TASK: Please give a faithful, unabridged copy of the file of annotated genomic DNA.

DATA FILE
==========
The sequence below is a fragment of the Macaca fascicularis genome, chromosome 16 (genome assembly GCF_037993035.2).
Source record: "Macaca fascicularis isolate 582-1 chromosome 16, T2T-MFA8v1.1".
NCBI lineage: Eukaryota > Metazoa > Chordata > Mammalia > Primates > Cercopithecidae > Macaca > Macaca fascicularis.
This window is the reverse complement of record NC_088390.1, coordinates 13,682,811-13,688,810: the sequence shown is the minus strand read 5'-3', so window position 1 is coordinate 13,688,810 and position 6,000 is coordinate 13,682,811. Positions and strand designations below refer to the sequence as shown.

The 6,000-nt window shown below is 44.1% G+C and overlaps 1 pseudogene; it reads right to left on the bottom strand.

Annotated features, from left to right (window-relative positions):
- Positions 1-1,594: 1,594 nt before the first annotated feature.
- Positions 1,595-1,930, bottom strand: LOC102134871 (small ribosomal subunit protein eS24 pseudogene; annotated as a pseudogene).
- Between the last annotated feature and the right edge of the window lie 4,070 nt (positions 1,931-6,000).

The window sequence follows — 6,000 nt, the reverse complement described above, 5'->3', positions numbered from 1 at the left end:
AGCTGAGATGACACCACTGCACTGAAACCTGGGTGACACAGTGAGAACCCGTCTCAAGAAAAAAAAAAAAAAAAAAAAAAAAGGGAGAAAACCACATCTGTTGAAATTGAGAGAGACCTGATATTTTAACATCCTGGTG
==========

The sequence below is a fragment of the Macaca fascicularis genome, chromosome 16 (genome assembly GCF_037993035.2).
Source record: "Macaca fascicularis isolate 582-1 chromosome 16, T2T-MFA8v1.1".
NCBI lineage: Eukaryota > Metazoa > Chordata > Mammalia > Primates > Cercopithecidae > Macaca > Macaca fascicularis.
This window is the reverse complement of record NC_088390.1, coordinates 13,682,811-13,688,810: the sequence shown is the minus strand read 5'-3', so window position 1 is coordinate 13,688,810 and position 6,000 is coordinate 13,682,811. Positions and strand designations below refer to the sequence as shown.

The 6,000-nt window shown below is 44.1% G+C and overlaps 1 pseudogene; it reads right to left on the bottom strand.

Annotated features, from left to right (window-relative positions):
- Positions 1-1,594: 1,594 nt before the first annotated feature.
- Positions 1,595-1,930, bottom strand: LOC102134871 (small ribosomal subunit protein eS24 pseudogene; annotated as a pseudogene).
- Between the last annotated feature and the right edge of the window lie 4,070 nt (positions 1,931-6,000).

The window sequence follows — 6,000 nt, the reverse complement described above, 5'->3', positions numbered from 1 at the left end:
AGCTGAGATGACACCACTGCACTGAAACCTGGGTGACACAGTGAGAACCCGTCTCAAGAAAAAAAAAAAAAAAAAAAAAAAAGGGAGAAAACCACATCTGTTGAAATTGAGAGAGACCTGATATTTTAACATCCTGGTG